KABUL (Reuters) - The Taliban on Tuesday broke off talks with the Afghan government on a prisoner exchange, a main step in peace talks being brokered by the United States after it agreed on a troop withdrawal pact with the militants.
Suhail Shaheen, a spokesman for the Islamist insurgent group’s political office in Qatar, said on Twitter a technical team would not participate in “fruitless meetings” and the release of their prisoners was being “delayed under one pretext or another”.
The late February pact between the United States and the Taliban, under which U.S.-led international forces will withdraw in exchange for Taliban security guarantees, is the best chance yet of ending the 18-year war.
But peace hinges on talks between the U.S.-backed Afghan government and the militants. A prisoner exchange is meant to build confidence on both sides for those talks.
A spokesman for the government said it would maintain its work on the prisoner release plan.
“We ask the Taliban to not sabotage the process by making excuses now,” said Javid Faisal, a spokesman for the National Security Council in Kabul.
The Taliban suspension of the talks could lead to an escalation of violence, which in turn could threaten the plan to withdraw U.S. troops, a major objective of President Donald Trump.
A three-member Taliban team arrived in Kabul last month from Qatar to begin the prisoner exchange process. Last week, Afghan officials said they would release 100 Taliban prisoners who were sick or over the age of 50.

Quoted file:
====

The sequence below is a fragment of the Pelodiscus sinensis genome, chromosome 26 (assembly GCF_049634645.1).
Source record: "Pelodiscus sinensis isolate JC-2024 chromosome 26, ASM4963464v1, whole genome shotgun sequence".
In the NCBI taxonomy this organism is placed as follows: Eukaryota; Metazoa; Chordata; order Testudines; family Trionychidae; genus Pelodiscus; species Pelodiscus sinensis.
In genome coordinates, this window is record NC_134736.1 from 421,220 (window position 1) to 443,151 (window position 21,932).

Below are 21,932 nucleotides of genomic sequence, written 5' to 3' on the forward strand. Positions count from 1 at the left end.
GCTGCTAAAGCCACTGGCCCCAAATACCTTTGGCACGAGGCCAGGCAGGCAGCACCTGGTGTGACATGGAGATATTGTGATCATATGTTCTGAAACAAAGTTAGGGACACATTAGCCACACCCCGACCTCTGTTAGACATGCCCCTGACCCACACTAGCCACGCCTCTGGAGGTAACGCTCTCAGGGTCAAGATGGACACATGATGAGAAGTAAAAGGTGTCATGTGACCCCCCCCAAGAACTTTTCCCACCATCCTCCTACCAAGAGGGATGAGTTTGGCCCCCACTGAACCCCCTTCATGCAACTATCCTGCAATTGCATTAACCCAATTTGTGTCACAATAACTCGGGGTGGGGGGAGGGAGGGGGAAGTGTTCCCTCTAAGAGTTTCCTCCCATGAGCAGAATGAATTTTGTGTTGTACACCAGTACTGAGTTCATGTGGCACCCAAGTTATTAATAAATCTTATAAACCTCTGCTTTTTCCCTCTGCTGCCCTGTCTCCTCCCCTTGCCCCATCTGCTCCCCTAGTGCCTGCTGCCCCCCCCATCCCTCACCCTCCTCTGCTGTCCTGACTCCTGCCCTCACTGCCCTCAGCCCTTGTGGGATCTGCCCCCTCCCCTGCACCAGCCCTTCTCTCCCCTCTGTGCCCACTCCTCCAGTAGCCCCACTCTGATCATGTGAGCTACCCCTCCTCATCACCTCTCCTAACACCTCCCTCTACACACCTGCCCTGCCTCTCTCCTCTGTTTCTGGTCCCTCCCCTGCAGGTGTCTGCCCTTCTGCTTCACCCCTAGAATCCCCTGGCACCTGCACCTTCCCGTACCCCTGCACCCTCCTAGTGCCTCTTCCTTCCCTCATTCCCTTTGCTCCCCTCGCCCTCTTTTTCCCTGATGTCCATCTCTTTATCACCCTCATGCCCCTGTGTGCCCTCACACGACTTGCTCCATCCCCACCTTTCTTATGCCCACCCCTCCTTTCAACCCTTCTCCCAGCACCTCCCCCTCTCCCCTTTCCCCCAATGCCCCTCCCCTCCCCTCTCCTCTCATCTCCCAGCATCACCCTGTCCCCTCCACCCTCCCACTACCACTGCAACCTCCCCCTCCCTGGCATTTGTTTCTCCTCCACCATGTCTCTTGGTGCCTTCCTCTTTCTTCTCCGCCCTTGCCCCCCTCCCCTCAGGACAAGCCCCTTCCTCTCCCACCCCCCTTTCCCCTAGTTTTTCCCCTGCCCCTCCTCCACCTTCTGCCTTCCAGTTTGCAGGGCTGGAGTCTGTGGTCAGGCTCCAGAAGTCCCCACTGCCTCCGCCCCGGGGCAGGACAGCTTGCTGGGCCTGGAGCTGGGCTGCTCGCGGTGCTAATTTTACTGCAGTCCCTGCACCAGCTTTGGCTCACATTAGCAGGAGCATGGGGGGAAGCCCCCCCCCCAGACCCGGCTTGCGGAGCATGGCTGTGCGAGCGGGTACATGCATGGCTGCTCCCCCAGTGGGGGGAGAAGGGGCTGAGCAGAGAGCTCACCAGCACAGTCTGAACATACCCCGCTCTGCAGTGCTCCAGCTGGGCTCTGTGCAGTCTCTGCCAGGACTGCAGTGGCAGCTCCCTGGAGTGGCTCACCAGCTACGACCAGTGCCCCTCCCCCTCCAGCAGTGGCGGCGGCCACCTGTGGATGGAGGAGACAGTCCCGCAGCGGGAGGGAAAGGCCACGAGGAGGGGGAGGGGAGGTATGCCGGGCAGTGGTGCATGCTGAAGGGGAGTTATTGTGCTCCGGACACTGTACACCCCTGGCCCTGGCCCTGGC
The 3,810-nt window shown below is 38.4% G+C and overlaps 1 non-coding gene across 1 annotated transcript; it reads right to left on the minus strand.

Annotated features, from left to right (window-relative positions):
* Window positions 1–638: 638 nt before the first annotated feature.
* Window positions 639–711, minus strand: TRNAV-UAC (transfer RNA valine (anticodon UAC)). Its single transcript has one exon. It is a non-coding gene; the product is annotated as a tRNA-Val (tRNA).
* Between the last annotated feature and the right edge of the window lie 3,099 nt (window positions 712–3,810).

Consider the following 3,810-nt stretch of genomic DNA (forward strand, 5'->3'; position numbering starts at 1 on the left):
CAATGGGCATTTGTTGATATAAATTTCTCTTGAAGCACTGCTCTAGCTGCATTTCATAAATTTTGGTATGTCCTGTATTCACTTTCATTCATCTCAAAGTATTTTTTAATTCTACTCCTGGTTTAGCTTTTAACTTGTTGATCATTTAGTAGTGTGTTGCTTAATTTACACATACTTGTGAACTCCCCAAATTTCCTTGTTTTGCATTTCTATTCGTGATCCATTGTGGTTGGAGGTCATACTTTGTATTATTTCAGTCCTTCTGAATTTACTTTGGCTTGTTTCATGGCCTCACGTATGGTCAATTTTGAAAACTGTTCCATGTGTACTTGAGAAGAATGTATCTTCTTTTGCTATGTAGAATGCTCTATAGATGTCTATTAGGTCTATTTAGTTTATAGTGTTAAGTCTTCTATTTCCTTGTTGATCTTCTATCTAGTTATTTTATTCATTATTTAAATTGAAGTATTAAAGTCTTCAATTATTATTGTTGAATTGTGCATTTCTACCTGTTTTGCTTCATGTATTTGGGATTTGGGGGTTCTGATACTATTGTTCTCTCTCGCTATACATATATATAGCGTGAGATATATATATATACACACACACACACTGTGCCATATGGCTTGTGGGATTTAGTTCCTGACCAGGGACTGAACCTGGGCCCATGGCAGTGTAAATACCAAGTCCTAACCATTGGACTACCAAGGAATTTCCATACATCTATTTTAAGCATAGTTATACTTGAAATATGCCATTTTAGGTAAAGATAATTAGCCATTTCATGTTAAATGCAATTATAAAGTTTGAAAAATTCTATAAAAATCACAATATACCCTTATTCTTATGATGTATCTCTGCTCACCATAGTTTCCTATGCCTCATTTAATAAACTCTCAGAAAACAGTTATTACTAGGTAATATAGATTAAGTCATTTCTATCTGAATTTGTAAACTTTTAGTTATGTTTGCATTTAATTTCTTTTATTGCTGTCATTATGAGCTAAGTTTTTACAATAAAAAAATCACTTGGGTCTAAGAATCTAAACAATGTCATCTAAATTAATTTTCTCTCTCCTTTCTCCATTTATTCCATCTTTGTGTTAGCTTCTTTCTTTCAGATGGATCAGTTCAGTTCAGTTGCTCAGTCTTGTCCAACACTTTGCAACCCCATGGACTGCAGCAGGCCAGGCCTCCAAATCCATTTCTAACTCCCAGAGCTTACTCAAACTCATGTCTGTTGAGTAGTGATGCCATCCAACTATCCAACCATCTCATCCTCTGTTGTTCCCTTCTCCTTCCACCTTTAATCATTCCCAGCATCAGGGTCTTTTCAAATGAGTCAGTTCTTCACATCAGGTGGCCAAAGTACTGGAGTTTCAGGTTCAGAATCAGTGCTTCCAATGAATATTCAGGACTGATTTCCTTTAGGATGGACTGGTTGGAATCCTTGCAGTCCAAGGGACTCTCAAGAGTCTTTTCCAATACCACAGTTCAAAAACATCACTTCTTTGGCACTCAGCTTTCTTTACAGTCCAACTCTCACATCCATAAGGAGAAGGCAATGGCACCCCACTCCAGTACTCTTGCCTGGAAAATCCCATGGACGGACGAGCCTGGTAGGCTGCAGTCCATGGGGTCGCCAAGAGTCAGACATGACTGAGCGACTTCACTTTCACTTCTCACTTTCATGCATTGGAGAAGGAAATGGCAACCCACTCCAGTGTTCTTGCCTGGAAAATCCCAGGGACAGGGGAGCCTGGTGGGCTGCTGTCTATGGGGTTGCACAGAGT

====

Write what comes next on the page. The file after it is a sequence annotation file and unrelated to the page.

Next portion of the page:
In exchange, the Taliban were expected to free 20 members of the Afghan security forces. Ultimately both sides would aim to release the 6,000 prisoners they are holding.
U.S. Secretary of State Mike Pompeo welcomed the arrival in Kabul of the Taliban team as good news.
Despite the coronavirus pandemic, Pompeo last month travelled to Kabul and the Qatari capital of Doha in a bid to nudge the prisoner process forward.
Afghan government officials have said the Taliban were demanding the release of senior commanders involved in some of the most violent attacks in recent years.
Reporting by Abdul Qadir Sediqi in Kabul; Writing by Rupam Jain; Editing by Robert Birsel
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